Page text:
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January 16, 2007

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The Police Officers Safety Association (POSA) Free Video Training Programs for Law Enforcement
with The Police Officers Safety Association (POSA)

A case for hands-on training

By Paul Markel

Paul Markel is a police officer in Ohio and a member of the POSA Board of Advisors. His book, Have Passport, Will Travel, a "real-world" guide to dignitary protection, is available at amazon.com.

"They're fighting!" a woman's voice screamed. I was only a few yards away and turned to see that the typical "fight ring" had formed in the crowd. Running to the scene all I could make out was two piles of people struggling on the ground. It was dark and a distant security light provided the only illumination. What did I have? Drunks? A domestic? Who were the aggressors and who were the victims?

All that I knew for certain was that the fight needed to be broken up. I piled in and soon had both groups separated using the vascular neck restraint. All but one participant calmed quickly. The last one lunged but was rapidly taken down again with a properly applied neck restraint.

Other officers quickly arrived and the situation was soon in hand. As the adrenaline rush faded two things were apparent. First, I scraped up my right hand pretty well on the concrete. Secondly, my eyeglasses were crushed thoroughly whether by intent or accident.

While sitting down to fill out my incident report I ran over the scene time and again. My department has approved the carrying of the Taser X26, pepper spray, and friction lock batons, however, none of those tools seemed appropriate. I could not Taser the two tangled piles. I could have pepper sprayed both piles but there were at least fifty spectators in the immediate vicinity (I was doing crowd control at a football game). Pepper spraying fifty football fans would have proved a nightmare far worse that couple of fist fights. As for the baton option, I have used them previously as control tools but you can't just start beating on the pile. The guy on top just might have been the victim of the assault. The primary conclusion that I came to was, despite the wonderful advances in cop tools, some times you have just got to get in and mix it up.

We should all have an appreciation that the new Taser and pepper spray have spared many officers from bumps, bruises, strains, and sprains. Conversely, a lot of bad guys, though they probably don't realize it, have been spared a good deal of physical trauma thanks to these tools. Nonetheless, the fact remains that you may very well find yourself in a situation where these tools aren't the best choice.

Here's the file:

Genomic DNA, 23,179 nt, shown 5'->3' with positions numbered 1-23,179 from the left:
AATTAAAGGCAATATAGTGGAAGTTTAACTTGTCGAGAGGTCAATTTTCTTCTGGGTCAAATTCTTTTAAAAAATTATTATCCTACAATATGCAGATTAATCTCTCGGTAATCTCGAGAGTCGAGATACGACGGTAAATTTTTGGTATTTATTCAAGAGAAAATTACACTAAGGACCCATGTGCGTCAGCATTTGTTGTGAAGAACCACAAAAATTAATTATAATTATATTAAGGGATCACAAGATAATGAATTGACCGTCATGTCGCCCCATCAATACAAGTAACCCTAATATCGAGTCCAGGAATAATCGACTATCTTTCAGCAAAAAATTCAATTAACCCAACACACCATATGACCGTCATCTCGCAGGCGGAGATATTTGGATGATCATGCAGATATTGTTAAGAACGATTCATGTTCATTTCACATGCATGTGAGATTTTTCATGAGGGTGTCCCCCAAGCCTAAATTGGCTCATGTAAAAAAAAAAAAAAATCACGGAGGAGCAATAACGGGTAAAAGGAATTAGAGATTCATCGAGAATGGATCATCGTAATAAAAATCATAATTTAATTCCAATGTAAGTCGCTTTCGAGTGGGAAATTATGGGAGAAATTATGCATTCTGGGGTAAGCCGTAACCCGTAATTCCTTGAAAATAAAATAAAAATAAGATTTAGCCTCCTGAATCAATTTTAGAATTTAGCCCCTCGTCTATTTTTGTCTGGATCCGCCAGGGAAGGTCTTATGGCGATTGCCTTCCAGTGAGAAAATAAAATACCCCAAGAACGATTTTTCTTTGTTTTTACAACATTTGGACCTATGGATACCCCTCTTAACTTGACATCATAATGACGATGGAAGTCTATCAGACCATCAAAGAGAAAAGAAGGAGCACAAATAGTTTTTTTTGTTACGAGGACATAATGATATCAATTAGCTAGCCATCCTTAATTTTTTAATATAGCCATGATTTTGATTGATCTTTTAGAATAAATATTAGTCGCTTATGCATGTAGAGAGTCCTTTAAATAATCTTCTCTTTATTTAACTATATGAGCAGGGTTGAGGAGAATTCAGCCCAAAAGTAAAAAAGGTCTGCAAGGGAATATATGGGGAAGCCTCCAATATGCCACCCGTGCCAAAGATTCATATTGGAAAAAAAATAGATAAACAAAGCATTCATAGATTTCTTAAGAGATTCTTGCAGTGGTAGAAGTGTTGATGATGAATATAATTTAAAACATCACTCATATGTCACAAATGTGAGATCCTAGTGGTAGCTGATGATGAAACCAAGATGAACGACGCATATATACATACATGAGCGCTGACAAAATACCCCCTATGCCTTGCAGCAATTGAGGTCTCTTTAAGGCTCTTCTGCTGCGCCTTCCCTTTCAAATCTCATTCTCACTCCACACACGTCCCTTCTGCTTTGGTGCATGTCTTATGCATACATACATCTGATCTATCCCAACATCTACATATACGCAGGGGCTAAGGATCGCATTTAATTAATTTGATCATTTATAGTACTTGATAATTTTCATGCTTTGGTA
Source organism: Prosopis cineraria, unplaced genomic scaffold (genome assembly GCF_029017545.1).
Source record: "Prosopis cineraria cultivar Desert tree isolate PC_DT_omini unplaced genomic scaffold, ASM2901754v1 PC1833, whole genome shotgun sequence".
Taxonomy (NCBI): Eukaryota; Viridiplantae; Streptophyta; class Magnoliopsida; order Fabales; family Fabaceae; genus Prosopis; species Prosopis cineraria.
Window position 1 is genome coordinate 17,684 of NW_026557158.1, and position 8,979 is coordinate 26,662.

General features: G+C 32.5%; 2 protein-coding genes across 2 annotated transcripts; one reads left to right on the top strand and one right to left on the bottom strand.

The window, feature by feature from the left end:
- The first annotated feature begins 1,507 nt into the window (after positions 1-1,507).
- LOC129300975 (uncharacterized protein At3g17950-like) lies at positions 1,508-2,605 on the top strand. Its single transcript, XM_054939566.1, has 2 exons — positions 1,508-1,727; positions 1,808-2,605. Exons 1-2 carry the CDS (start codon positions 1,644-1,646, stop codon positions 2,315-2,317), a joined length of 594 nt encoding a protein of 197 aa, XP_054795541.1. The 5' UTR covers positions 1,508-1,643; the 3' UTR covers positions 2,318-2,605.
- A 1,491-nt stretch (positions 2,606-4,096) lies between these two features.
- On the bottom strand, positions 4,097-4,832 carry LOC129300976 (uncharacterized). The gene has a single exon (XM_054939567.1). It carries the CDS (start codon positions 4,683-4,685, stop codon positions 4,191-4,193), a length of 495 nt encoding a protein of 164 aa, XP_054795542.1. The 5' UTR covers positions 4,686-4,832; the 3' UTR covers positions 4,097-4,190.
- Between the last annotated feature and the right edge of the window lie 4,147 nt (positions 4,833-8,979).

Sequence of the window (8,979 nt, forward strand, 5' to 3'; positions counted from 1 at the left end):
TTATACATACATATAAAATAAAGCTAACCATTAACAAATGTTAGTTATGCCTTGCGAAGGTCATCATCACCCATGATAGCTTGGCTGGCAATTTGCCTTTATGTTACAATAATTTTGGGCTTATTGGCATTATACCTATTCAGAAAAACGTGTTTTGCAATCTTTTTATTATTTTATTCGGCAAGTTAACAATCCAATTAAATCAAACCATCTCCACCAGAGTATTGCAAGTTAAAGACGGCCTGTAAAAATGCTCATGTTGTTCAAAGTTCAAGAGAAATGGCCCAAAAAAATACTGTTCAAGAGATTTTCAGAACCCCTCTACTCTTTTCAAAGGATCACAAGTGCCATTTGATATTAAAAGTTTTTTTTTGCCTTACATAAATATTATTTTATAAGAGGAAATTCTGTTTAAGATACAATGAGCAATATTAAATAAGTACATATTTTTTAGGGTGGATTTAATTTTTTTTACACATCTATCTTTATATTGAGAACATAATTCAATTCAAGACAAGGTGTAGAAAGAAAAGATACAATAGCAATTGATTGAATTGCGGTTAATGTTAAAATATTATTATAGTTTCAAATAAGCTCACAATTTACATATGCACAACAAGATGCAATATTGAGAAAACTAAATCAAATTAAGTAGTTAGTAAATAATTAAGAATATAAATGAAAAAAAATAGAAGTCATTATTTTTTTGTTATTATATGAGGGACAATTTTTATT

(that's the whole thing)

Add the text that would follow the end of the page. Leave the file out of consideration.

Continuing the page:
My point? Don't allow yourself to rely solely on technology. Some times you may have to get in there and get your hands dirty. What kind of empty handed training is worth your time? There are numerous martial disciplines that have much to offer. Even basic Western Boxing has its attributes. Although boxing the ears off of a suspect should not be your first option, boxing stresses good footwork, heightens agility and reflexes as well as emphasizing strength training.

Grappling sports, such as Jujitsu, have a wide variety of techniques that are applicable to the street cop. Of course, each technique or skill needs to be considered with the question, "Would I want to do that on the asphalt in a dark parking lot?" Many techniques that work great on a padded gym mat would leave you scraped, bruised, and injured when done on concrete.

Is it s "-do" or a "-jitsu"? Is their a difference? In some cases yes, there is a big difference. The "-do" arts are normally sanctioned sports with very strict rules as to what kind of techniques you may and may not use. The "-jitsu" arts in the pure sense are combat arts design with actual fighting in mind. Of course this may vary depending of the school and instructor. For instance, a technique that may be perfectly legal in Jujitsu may be forbidden in the sport of Judo.

From my own experience, as a teenager I studied Tae Kwon Do. During our sparring we were admonished that punches to the face were not allowed. Even in my youth I recognized this folly. During a genuine attack were you supposed to tell your opponent that "punches to the face are not allowed"? Yes, that particular TKD school proclaimed that they were teaching "self-defense", though apparently not face defense. I don't want to get off on a tangent, just realize that there is a difference in the martial training you choose. They are not all the same. If you pick a Karate school and they have you sparring with eight year olds, I would start looking somewhere else.

The bottom line is that despite the tremendous advances in less-than-lethal technology over the last twenty or so years, you are still going to run into handson jobs. How well you handle those hands on situations will depend on you and how prepared you are. Train today, survive tomorrow.

About the author


In partnership with PoliceOne.com, POSA is offering free tactical training videos on subjects like tactical shotgun usage, crisis entry, disarming a suspect, and more. Click here to view the videos.

To learn more about POSA, visit www.posai.org

Police Officers Safety Association, Inc.
PO Box 685
Chepachet, RI 02814
Phone: 401.568.9951
Fax: 401.568.9677

David Kenik, Executive Director dkenik@posai.org
Ralph Mroz, Training Director rmroz@posai.org







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